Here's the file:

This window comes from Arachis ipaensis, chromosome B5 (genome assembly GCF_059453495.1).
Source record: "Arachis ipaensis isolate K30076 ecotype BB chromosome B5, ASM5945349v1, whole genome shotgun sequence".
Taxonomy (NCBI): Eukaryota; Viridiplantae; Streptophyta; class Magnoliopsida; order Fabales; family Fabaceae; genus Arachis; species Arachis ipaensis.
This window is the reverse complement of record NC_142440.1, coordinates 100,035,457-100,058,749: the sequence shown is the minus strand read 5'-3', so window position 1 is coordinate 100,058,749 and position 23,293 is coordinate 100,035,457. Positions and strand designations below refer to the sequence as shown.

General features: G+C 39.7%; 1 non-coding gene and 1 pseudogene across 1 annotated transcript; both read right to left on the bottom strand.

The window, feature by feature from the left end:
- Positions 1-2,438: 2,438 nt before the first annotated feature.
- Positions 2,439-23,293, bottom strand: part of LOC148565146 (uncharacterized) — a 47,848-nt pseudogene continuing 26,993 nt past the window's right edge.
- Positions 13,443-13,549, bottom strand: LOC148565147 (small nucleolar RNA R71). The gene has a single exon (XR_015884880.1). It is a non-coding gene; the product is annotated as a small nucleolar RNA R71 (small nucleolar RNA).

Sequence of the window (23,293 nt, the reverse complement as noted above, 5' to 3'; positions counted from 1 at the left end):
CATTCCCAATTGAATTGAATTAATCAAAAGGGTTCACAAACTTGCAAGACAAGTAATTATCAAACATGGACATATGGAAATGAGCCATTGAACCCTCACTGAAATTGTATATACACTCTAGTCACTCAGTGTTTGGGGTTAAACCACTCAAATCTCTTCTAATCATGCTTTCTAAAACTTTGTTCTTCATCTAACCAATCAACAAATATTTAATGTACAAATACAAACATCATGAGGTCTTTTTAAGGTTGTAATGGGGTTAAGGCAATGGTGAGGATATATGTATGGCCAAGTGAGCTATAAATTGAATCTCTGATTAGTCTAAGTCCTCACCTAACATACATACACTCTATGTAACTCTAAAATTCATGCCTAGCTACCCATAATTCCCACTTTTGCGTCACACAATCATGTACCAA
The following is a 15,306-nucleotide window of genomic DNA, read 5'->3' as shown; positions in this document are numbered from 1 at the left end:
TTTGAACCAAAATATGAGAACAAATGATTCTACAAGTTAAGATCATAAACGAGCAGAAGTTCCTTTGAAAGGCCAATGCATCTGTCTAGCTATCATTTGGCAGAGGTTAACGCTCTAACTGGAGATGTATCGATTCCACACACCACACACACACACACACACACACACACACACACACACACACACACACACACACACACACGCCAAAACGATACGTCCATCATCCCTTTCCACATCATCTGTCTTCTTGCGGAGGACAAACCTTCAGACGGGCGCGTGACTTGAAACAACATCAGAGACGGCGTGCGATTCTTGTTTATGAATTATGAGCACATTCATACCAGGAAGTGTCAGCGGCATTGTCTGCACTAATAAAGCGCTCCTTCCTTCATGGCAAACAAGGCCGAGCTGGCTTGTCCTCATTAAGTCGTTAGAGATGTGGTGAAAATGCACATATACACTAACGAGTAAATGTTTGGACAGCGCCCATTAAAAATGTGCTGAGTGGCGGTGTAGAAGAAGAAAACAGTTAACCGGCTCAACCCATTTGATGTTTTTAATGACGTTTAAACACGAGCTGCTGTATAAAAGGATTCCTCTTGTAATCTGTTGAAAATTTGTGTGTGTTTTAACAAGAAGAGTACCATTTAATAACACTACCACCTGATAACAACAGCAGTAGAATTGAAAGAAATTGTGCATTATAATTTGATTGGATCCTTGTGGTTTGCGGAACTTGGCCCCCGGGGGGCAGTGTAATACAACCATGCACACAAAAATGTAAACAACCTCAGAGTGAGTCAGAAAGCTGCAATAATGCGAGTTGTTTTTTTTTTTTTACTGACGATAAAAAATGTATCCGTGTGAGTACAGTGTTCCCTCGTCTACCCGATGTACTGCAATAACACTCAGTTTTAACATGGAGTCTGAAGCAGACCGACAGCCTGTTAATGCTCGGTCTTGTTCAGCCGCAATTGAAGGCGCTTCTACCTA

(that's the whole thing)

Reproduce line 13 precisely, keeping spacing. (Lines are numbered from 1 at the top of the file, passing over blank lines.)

TTTGAACCAAAATATGAGAACAAATGATTCTACAAGTTAAGATCATAAACGAGCAGAAGTTCCTTTGAAAGGCCAATGCATCTGTCTAGCTATCATTTGGCAGAGGTTAACGCTCTAACTGGAGATGTATCGATTCCACACACCACACACACACACACACACACACACACACACACACACACACACACACACACACACACACGCCAAAACGATACGTCCATCATCCCTTTCCACATCATCTGTCTTCTTGCGGAGGACAAACCTTCAGACGGGCGCGTGACTTGAAACAACATCAGAGACGGCGTGCGATTCTTGTTTATGAATTATGAGCACATTCATACCAGGAAGTGTCAGCGGCATTGTCTGCACTAATAAAGCGCTCCTTCCTTCATGGCAAACAAGGCCGAGCTGGCTTGTCCTCATTAAGTCGTTAGAGATGTGGTGAAAATGCACATATACACTAACGAGTAAATGTTTGGACAGCGCCCATTAAAAATGTGCTGAGTGGCGGTGTAGAAGAAGAAAACAGTTAACCGGCTCAACCCATTTGATGTTTTTAATGACGTTTAAACACGAGCTGCTGTATAAAAGGATTCCTCTTGTAATCTGTTGAAAATTTGTGTGTGTTTTAACAAGAAGAGTACCATTTAATAACACTACCACCTGATAACAACAGCAGTAGAATTGAAAGAAATTGTGCATTATAATTTGATTGGATCCTTGTGGTTTGCGGAACTTGGCCCCCGGGGGGCAGTGTAATACAACCATGCACACAAAAATGTAAACAACCTCAGAGTGAGTCAGAAAGCTGCAATAATGCGAGTTGTTTTTTTTTTTTTACTGACGATAAAAAATGTATCCGTGTGAGTACAGTGTTCCCTCGTCTACCCGATGTACTGCAATAACACTCAGTTTTAACATGGAGTCTGAAGCAGACCGACAGCCTGTTAATGCTCGGTCTTGTTCAGCCGCAATTGAAGGCGCTTCTACCTA